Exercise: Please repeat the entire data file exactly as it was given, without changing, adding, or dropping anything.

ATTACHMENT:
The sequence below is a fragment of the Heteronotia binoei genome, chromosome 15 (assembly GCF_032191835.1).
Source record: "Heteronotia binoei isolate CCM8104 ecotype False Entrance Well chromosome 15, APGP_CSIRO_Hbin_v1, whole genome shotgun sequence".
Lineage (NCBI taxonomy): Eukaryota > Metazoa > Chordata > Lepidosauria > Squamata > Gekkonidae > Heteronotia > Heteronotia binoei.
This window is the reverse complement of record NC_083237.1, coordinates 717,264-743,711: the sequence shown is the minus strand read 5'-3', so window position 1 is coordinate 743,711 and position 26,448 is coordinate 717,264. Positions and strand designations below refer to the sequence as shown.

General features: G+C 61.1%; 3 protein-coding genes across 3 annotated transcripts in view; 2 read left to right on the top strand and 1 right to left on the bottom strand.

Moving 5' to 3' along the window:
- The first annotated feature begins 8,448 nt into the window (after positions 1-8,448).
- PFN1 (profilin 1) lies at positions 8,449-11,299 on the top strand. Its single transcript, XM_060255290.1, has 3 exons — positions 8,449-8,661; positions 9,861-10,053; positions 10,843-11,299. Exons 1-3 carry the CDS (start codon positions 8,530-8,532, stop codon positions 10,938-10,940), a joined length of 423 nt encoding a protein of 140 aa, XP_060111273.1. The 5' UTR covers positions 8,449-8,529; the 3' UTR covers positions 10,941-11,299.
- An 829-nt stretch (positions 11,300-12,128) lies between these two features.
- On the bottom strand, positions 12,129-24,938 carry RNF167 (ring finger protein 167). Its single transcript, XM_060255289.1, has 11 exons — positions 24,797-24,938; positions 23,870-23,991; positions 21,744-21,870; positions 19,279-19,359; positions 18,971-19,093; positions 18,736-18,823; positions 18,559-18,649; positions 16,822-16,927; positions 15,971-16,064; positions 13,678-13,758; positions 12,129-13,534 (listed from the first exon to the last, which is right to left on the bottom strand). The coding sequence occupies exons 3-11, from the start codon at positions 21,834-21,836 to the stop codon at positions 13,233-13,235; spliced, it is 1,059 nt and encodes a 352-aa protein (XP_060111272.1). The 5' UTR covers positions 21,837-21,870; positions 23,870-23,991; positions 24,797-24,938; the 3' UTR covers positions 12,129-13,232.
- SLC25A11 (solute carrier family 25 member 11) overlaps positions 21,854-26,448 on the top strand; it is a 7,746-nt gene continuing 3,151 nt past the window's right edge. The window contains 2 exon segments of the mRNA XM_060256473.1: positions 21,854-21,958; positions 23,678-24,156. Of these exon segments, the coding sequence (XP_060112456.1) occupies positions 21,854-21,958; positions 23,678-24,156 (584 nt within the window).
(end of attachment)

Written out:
The sequence below is a fragment of the Heteronotia binoei genome, chromosome 15 (assembly GCF_032191835.1).
Source record: "Heteronotia binoei isolate CCM8104 ecotype False Entrance Well chromosome 15, APGP_CSIRO_Hbin_v1, whole genome shotgun sequence".
Lineage (NCBI taxonomy): Eukaryota > Metazoa > Chordata > Lepidosauria > Squamata > Gekkonidae > Heteronotia > Heteronotia binoei.
This window is the reverse complement of record NC_083237.1, coordinates 717,264-743,711: the sequence shown is the minus strand read 5'-3', so window position 1 is coordinate 743,711 and position 26,448 is coordinate 717,264. Positions and strand designations below refer to the sequence as shown.

General features: G+C 61.1%; 3 protein-coding genes across 3 annotated transcripts in view; 2 read left to right on the top strand and 1 right to left on the bottom strand.

Moving 5' to 3' along the window:
- The first annotated feature begins 8,448 nt into the window (after positions 1-8,448).
- PFN1 (profilin 1) lies at positions 8,449-11,299 on the top strand. Its single transcript, XM_060255290.1, has 3 exons — positions 8,449-8,661; positions 9,861-10,053; positions 10,843-11,299. Exons 1-3 carry the CDS (start codon positions 8,530-8,532, stop codon positions 10,938-10,940), a joined length of 423 nt encoding a protein of 140 aa, XP_060111273.1. The 5' UTR covers positions 8,449-8,529; the 3' UTR covers positions 10,941-11,299.
- An 829-nt stretch (positions 11,300-12,128) lies between these two features.
- On the bottom strand, positions 12,129-24,938 carry RNF167 (ring finger protein 167). Its single transcript, XM_060255289.1, has 11 exons — positions 24,797-24,938; positions 23,870-23,991; positions 21,744-21,870; positions 19,279-19,359; positions 18,971-19,093; positions 18,736-18,823; positions 18,559-18,649; positions 16,822-16,927; positions 15,971-16,064; positions 13,678-13,758; positions 12,129-13,534 (listed from the first exon to the last, which is right to left on the bottom strand). The coding sequence occupies exons 3-11, from the start codon at positions 21,834-21,836 to the stop codon at positions 13,233-13,235; spliced, it is 1,059 nt and encodes a 352-aa protein (XP_060111272.1). The 5' UTR covers positions 21,837-21,870; positions 23,870-23,991; positions 24,797-24,938; the 3' UTR covers positions 12,129-13,232.
- SLC25A11 (solute carrier family 25 member 11) overlaps positions 21,854-26,448 on the top strand; it is a 7,746-nt gene continuing 3,151 nt past the window's right edge. The window contains 2 exon segments of the mRNA XM_060256473.1: positions 21,854-21,958; positions 23,678-24,156. Of these exon segments, the coding sequence (XP_060112456.1) occupies positions 21,854-21,958; positions 23,678-24,156 (584 nt within the window).